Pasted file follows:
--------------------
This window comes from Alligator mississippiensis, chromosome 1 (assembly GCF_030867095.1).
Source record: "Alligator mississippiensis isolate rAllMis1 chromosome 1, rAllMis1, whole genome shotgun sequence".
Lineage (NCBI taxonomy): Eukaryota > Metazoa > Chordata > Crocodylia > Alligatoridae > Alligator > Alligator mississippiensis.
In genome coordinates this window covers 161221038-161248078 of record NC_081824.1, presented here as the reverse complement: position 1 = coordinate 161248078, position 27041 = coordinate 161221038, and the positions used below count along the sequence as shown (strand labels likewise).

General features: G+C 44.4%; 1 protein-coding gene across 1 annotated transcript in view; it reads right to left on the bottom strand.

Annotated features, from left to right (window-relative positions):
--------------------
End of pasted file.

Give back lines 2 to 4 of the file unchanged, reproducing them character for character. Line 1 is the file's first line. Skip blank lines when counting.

Source record: "Alligator mississippiensis isolate rAllMis1 chromosome 1, rAllMis1, whole genome shotgun sequence".
Lineage (NCBI taxonomy): Eukaryota > Metazoa > Chordata > Crocodylia > Alligatoridae > Alligator > Alligator mississippiensis.
In genome coordinates this window covers 161221038-161248078 of record NC_081824.1, presented here as the reverse complement: position 1 = coordinate 161248078, position 27041 = coordinate 161221038, and the positions used below count along the sequence as shown (strand labels likewise).